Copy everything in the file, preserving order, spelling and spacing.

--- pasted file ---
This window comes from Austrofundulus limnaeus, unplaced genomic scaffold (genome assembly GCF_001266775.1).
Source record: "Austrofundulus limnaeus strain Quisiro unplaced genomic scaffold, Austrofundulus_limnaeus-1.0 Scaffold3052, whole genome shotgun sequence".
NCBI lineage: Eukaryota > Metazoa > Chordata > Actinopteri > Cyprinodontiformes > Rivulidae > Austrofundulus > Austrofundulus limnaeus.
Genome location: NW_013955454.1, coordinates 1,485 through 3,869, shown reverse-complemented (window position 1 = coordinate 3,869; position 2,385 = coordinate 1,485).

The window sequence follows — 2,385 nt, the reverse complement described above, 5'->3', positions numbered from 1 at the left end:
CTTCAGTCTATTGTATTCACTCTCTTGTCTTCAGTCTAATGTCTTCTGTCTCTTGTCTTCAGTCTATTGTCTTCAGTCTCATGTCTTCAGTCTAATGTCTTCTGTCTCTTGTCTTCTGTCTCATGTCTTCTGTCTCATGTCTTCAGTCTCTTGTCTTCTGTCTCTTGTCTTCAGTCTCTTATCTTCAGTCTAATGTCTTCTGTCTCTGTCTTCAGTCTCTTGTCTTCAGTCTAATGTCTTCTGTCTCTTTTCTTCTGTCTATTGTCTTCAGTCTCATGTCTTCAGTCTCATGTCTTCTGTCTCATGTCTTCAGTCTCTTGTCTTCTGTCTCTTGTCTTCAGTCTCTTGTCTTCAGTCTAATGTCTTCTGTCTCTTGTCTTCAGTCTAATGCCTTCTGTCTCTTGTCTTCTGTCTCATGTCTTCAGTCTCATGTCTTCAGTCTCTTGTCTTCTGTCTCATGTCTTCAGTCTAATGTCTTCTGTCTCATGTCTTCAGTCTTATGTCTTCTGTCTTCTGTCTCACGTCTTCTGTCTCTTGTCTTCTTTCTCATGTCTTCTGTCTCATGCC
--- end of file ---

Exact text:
This window comes from Austrofundulus limnaeus, unplaced genomic scaffold (genome assembly GCF_001266775.1).
Source record: "Austrofundulus limnaeus strain Quisiro unplaced genomic scaffold, Austrofundulus_limnaeus-1.0 Scaffold3052, whole genome shotgun sequence".
NCBI lineage: Eukaryota > Metazoa > Chordata > Actinopteri > Cyprinodontiformes > Rivulidae > Austrofundulus > Austrofundulus limnaeus.
Genome location: NW_013955454.1, coordinates 1,485 through 3,869, shown reverse-complemented (window position 1 = coordinate 3,869; position 2,385 = coordinate 1,485).

The window sequence follows — 2,385 nt, the reverse complement described above, 5'->3', positions numbered from 1 at the left end:
CTTCAGTCTATTGTATTCACTCTCTTGTCTTCAGTCTAATGTCTTCTGTCTCTTGTCTTCAGTCTATTGTCTTCAGTCTCATGTCTTCAGTCTAATGTCTTCTGTCTCTTGTCTTCTGTCTCATGTCTTCTGTCTCATGTCTTCAGTCTCTTGTCTTCTGTCTCTTGTCTTCAGTCTCTTATCTTCAGTCTAATGTCTTCTGTCTCTGTCTTCAGTCTCTTGTCTTCAGTCTAATGTCTTCTGTCTCTTTTCTTCTGTCTATTGTCTTCAGTCTCATGTCTTCAGTCTCATGTCTTCTGTCTCATGTCTTCAGTCTCTTGTCTTCTGTCTCTTGTCTTCAGTCTCTTGTCTTCAGTCTAATGTCTTCTGTCTCTTGTCTTCAGTCTAATGCCTTCTGTCTCTTGTCTTCTGTCTCATGTCTTCAGTCTCATGTCTTCAGTCTCTTGTCTTCTGTCTCATGTCTTCAGTCTAATGTCTTCTGTCTCATGTCTTCAGTCTTATGTCTTCTGTCTTCTGTCTCACGTCTTCTGTCTCTTGTCTTCTTTCTCATGTCTTCTGTCTCATGCC